Analia Gonzalez, an Argentine expert, measures and marks a martyr's corpse in Ho Chi Minh City before taking samples for DNA tests.
Two Argentine forensic anthropologists have taken the remains of 11 martyrs from Ho Chi Minh City, hoping to identify them and ending disputes over their identities between families.
The 11 remains were among 15 found by scrap-metal collectors looking for weapons in the southern province of Binh Phuoc at a site of a battle that occurred between November 21 and 29, 1968.
Nearly 100 Vietnamese soldiers were killed as the US sent tanks to level the area, a son of one of the four martyrs who had been identified following DNA tests said.
Analia Gonzalez and Mercedes Salado Puerto, the two Argentines, went to the Ho Chi Minh City Martyrs' Cemetery where the 15 remains are being kept, Tien Phong newspaper said in a report.
They marked the tombs before local soldiers helped dig them up.
Gonzalez took photos of each coffin and notes so that she would not mistake one for another.
Then she washed each piece of bone from the corpses, carefully scanning the dirt with equipment so that she would not miss anything.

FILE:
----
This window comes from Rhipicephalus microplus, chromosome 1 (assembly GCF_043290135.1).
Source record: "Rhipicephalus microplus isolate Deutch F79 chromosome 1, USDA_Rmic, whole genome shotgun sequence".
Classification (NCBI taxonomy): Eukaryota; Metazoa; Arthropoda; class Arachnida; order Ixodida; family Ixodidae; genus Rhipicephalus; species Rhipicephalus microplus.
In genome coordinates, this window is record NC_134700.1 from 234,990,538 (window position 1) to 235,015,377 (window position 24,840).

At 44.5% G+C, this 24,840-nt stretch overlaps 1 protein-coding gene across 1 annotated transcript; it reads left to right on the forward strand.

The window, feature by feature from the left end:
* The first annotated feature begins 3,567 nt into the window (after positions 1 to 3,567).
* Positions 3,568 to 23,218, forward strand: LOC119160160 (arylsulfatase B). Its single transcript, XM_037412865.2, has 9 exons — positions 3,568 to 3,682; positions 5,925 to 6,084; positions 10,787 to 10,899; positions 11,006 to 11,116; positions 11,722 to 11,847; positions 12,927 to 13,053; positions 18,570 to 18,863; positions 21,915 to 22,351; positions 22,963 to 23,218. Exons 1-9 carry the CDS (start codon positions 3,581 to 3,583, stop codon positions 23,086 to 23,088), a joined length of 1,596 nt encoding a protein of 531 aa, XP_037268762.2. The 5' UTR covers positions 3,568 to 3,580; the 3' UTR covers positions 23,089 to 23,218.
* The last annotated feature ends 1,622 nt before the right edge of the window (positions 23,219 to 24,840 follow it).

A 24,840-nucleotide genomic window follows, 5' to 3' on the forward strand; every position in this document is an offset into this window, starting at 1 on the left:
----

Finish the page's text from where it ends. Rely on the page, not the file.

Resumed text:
The teeth of the martyrs were intact but their skulls and bones had fallen apart.
Puerto cleaned each tooth with a toothbrush and put back them into the jaws.
There were signs of cuts on the teeth, and Puerto said previous excavations with large tools like hoes had caused that.
After being told by a Vietnamese in the team about local beliefs, she poured the water used to clean the bones back into the tombs.
Some of their colleagues from Hanoi said the two worked carefully like archeologists.
Puerto was first allowed only to take two teeth from each body to Argentina for gene tests, but she said they were not in good enough condition to guarantee results.
She finally got four as requested and a large bone from each body.
It took three days to take samples from all 11 martyrs, and more time to take samples from possible family members, meaning nearly 90 families.
She promised to return everything together with the DNA test results.
Their visit was arranged by Alberto J. Kaminker, Argentina's ambassador to Vietnam.
The ambassador said his country sympathized with Vietnam's losses during the wars, and as ambassador he was trying to help.
Hundreds of thousands of martyrs' remains are unidentified in Vietnam.
He said Argentine experts have accomplished the task in 30 countries around the world.
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